Uniform thinking

My Firstborn is starting school in, as she advises strangers in bus queues, “only four weeks“. She’s been to “induction day”, she’s already got a new best friend, and she refers to “when I was at nursery” with an admirably well-developed nostalgia. I am suffering from emotional vertigo, and more aware that I have been for a couple of years of the memory of the day she was born.

Partly, I just resent the idea that I will cease to be Reference Point Number One. It’s already clear that her new class teacher will have that role. She seems like a nice woman, but I made that child from a bundle of cells and fed her with my own body, and, as is supposed to happen, she’s going to stop caring about that nearly so much in a while.

One thing I fiercely regret is that she’s looking forward so much to her school uniform. She’s looking forward so much to the erasure of her identity, to the end of choice five days a week. She’s craving the chance to disappear. Children like that, I’m told. Uniform makes them all equal. So much easier not to have to choose in the morning. Is it worth the tradeoff? Clearly it’s not for most of us – who, after all, wears a uniform on their days off? And as for “equality”, in my experience the sameness of the uniform just invests the little details with the same level of importance that a whole outfit usually holds – shoes, bag, hairslides, length of skirt, precise slump of socks. If children want to be the same, do we encourage that?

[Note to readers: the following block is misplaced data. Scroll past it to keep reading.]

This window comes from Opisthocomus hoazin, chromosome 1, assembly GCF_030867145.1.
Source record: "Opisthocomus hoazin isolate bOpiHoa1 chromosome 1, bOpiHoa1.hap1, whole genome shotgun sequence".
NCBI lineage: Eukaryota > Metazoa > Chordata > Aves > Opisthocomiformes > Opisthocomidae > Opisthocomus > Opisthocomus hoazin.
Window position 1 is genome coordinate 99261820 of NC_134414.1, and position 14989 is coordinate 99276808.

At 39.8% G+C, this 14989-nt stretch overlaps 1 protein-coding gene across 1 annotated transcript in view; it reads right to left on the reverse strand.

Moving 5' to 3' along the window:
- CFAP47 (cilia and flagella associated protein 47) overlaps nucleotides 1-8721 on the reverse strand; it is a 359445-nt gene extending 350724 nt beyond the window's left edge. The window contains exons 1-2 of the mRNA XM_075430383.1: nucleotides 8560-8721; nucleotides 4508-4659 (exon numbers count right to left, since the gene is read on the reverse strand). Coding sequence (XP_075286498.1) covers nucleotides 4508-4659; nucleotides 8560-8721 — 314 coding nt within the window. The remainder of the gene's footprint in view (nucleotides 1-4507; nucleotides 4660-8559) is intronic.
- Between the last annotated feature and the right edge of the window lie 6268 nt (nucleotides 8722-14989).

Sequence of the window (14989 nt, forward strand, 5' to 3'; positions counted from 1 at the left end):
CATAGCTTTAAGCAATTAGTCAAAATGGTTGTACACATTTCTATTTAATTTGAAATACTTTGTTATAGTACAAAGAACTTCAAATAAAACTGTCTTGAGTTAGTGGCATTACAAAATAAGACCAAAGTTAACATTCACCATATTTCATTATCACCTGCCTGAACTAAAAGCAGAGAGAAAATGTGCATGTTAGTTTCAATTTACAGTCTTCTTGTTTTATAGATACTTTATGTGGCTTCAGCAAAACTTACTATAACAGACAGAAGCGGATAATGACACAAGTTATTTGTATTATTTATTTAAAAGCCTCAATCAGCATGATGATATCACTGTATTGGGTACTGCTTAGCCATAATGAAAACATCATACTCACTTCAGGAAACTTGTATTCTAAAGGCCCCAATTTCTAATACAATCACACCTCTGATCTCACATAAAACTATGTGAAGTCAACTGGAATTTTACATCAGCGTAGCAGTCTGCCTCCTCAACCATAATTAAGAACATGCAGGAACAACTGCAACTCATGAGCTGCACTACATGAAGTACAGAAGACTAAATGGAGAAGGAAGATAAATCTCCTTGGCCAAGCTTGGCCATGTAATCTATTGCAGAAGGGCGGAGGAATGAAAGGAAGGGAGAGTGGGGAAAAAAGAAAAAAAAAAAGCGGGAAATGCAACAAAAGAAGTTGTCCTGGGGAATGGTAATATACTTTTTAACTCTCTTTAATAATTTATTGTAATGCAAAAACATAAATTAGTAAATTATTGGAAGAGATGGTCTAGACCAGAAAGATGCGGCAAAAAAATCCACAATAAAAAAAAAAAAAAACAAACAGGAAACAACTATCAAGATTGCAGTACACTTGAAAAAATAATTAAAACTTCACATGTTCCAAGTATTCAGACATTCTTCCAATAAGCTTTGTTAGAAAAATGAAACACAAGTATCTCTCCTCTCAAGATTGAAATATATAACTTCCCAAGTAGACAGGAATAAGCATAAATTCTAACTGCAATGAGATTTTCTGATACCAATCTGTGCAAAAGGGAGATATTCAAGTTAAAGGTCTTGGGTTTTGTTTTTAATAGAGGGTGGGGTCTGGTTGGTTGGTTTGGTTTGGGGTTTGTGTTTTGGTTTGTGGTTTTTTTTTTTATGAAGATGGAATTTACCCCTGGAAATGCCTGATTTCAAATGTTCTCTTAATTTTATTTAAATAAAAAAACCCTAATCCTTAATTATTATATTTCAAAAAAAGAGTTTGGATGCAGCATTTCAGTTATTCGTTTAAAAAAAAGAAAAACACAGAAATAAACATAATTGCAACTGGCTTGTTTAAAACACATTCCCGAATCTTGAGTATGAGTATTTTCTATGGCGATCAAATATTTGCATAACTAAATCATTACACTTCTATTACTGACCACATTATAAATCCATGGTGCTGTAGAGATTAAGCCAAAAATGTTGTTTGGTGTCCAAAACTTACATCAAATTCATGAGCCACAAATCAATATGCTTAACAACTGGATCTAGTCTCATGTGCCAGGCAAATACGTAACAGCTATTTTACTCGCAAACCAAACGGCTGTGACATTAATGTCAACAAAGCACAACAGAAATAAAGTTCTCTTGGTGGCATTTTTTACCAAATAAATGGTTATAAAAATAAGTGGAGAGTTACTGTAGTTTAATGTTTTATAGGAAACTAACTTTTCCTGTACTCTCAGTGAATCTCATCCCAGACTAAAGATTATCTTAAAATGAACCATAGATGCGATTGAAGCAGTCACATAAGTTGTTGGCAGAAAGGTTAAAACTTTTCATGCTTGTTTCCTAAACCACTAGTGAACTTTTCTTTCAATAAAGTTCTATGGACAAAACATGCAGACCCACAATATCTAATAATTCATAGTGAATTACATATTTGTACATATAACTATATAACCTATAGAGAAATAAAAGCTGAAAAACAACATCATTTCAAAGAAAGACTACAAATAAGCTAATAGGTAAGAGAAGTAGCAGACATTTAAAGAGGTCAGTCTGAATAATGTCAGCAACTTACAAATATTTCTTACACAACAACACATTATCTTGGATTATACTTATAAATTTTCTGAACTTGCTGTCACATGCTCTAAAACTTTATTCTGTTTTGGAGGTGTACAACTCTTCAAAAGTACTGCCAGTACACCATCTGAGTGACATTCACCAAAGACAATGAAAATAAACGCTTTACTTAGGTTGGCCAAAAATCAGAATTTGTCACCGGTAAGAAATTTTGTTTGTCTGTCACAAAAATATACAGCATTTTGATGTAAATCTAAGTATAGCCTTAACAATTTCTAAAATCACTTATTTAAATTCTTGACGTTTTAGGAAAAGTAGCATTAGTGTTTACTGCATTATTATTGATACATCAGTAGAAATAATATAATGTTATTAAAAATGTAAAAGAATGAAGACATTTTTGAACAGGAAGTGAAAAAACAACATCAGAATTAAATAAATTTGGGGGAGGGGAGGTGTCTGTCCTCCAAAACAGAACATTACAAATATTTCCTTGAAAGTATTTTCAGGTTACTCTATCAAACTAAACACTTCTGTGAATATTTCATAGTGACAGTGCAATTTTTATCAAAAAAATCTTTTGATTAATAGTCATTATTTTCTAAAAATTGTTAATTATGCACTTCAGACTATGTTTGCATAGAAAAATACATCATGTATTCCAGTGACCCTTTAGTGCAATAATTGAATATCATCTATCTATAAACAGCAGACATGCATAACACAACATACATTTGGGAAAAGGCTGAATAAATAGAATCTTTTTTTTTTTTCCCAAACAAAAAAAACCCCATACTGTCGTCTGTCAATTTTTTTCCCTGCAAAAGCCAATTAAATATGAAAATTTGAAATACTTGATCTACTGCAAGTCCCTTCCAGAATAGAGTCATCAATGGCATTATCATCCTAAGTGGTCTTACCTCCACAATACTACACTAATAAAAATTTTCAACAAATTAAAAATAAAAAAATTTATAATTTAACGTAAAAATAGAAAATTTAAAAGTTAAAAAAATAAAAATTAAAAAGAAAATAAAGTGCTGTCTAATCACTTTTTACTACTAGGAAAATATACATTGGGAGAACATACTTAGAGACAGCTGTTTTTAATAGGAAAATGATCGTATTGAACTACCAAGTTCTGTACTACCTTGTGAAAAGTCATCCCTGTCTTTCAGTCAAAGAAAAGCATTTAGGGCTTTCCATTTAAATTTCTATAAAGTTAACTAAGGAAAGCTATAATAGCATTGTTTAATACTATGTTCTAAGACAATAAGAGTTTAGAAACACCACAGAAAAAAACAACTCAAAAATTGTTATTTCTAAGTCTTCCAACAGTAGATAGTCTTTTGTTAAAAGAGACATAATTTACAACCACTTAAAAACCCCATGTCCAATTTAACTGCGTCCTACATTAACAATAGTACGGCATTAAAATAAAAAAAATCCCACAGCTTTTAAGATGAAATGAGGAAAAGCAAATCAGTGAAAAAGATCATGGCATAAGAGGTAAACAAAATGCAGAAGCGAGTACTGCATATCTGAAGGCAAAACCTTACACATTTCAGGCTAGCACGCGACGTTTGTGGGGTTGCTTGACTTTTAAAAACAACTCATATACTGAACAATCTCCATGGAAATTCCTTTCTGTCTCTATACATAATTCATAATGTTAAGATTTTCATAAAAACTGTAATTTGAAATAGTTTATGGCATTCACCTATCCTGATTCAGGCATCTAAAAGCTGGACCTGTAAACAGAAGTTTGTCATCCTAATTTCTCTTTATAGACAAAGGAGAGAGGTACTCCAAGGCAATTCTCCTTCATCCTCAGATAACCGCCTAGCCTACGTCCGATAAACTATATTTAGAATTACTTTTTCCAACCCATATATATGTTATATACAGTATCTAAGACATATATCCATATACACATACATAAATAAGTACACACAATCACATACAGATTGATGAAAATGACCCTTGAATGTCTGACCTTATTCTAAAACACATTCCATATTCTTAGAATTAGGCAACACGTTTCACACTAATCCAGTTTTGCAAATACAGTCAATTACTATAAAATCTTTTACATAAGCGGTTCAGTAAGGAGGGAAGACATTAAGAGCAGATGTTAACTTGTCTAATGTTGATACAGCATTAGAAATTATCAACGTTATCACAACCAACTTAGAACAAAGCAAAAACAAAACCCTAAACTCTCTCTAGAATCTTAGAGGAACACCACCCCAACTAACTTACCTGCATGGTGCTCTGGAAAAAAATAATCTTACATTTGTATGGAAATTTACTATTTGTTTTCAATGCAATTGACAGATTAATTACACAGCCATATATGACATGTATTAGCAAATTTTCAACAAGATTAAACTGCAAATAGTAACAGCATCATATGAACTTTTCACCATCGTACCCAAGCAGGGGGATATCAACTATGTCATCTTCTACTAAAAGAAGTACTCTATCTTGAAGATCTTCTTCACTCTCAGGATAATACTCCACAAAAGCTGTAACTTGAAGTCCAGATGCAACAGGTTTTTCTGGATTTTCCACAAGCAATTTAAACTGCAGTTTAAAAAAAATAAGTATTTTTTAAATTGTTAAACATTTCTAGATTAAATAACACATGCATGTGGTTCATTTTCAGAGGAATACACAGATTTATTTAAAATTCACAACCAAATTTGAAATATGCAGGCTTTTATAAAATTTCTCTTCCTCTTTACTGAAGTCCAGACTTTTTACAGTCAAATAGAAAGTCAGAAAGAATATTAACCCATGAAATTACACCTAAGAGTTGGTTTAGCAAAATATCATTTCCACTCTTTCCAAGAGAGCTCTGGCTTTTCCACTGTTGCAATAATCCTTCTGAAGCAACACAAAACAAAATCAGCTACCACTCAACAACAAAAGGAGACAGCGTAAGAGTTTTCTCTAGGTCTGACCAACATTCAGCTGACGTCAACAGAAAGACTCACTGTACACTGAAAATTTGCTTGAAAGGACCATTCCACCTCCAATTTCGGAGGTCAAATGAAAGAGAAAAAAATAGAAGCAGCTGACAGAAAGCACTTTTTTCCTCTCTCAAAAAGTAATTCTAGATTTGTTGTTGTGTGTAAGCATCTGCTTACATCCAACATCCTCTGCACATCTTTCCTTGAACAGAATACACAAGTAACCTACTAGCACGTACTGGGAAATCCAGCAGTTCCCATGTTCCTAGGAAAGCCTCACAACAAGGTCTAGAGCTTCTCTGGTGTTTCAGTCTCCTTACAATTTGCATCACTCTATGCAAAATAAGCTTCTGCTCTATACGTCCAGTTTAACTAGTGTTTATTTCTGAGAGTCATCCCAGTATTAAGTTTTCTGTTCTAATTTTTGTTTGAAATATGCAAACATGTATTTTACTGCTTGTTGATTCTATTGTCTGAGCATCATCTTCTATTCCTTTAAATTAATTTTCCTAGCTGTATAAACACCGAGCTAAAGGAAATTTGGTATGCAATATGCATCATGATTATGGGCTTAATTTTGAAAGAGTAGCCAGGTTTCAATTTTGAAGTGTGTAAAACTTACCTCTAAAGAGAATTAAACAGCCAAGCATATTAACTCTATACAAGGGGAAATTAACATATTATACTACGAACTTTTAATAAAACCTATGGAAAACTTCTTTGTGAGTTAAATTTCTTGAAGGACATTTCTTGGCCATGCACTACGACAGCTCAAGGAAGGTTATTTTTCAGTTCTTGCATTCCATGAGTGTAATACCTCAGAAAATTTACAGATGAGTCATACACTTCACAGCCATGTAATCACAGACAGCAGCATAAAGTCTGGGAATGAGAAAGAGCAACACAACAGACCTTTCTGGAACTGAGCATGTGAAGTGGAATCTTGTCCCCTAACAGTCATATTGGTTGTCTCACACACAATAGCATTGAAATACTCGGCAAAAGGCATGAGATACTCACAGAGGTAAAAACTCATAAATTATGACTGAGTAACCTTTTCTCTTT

Firstborn wants to wear a skirt as part of her uniform (ostensibly they have the choice between skirt and trousers; I’m unsure how free that choice is for boys in particular). The school uniform skirt is a powerful indoctrination tool, I think. Who talks about the colour of boys’ underpants? Who tries to pull their trousers down in the playground to look? Who laughs at them when they swing upside-down from the climbing frame because “I can see your kni-ckers!”?

(Some of the answers to those questions, I’m sure, are not as rhetorical as I think, and may be something I find out as Secondborn reaches school age. I am ignorant about how boys are indoctrinated into boyhood, really.)

And so it starts. Or, so a new phase starts. For Firstborn, of course, it will be also wonderful. Also full of new people and experiences and ideas and, vertiginously, learning to read, which for my word-oriented girl can only be a great thing. Also a chance to live in worlds other than ours and her dads’, damnit.

We stand poised on the brink of a new era. I hope it’s not a terrifying future; however, uniform-wearing is a feature of futuristic dystopias in all media. Maybe, with really colourful knickers, she can hold onto her identity. Maybe I should worry about my own knickers and let Firstborn worry about hers.


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